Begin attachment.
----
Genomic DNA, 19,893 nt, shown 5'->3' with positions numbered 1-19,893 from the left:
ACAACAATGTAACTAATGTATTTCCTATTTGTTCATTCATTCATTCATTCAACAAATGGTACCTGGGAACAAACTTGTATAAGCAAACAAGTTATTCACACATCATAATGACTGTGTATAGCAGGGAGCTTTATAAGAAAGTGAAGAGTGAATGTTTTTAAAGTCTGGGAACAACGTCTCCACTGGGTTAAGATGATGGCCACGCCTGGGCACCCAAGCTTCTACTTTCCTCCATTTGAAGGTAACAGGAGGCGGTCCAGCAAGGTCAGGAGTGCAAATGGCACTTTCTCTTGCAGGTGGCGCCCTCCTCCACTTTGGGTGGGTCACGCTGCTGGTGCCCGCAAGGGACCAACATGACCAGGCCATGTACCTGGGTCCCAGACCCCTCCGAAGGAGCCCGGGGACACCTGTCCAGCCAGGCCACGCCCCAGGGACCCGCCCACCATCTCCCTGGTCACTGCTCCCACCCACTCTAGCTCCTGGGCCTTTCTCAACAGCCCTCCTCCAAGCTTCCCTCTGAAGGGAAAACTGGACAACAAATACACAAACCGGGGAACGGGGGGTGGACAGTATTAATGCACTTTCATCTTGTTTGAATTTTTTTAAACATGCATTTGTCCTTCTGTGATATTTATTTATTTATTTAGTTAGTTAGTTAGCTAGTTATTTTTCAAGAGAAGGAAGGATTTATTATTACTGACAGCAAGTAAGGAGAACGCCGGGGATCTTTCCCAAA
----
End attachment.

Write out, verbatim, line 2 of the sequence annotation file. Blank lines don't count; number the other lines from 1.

ACAACAATGTAACTAATGTATTTCCTATTTGTTCATTCATTCATTCATTCAACAAATGGTACCTGGGAACAAACTTGTATAAGCAAACAAGTTATTCACACATCATAATGACTGTGTATAGCAGGGAGCTTTATAAGAAAGTGAAGAGTGAATGTTTTTAAAGTCTGGGAACAACGTCTCCACTGGGTTAAGATGATGGCCACGCCTGGGCACCCAAGCTTCTACTTTCCTCCATTTGAAGGTAACAGGAGGCGGTCCAGCAAGGTCAGGAGTGCAAATGGCACTTTCTCTTGCAGGTGGCGCCCTCCTCCACTTTGGGTGGGTCACGCTGCTGGTGCCCGCAAGGGACCAACATGACCAGGCCATGTACCTGGGTCCCAGACCCCTCCGAAGGAGCCCGGGGACACCTGTCCAGCCAGGCCACGCCCCAGGGACCCGCCCACCATCTCCCTGGTCACTGCTCCCACCCACTCTAGCTCCTGGGCCTTTCTCAACAGCCCTCCTCCAAGCTTCCCTCTGAAGGGAAAACTGGACAACAAATACACAAACCGGGGAACGGGGGGTGGACAGTATTAATGCACTTTCATCTTGTTTGAATTTTTTTAAACATGCATTTGTCCTTCTGTGATATTTATTTATTTATTTAGTTAGTTAGTTAGCTAGTTATTTTTCAAGAGAAGGAAGGATTTATTATTACTGACAGCAAGTAAGGAGAACGCCGGGGATCTTTCCCAAA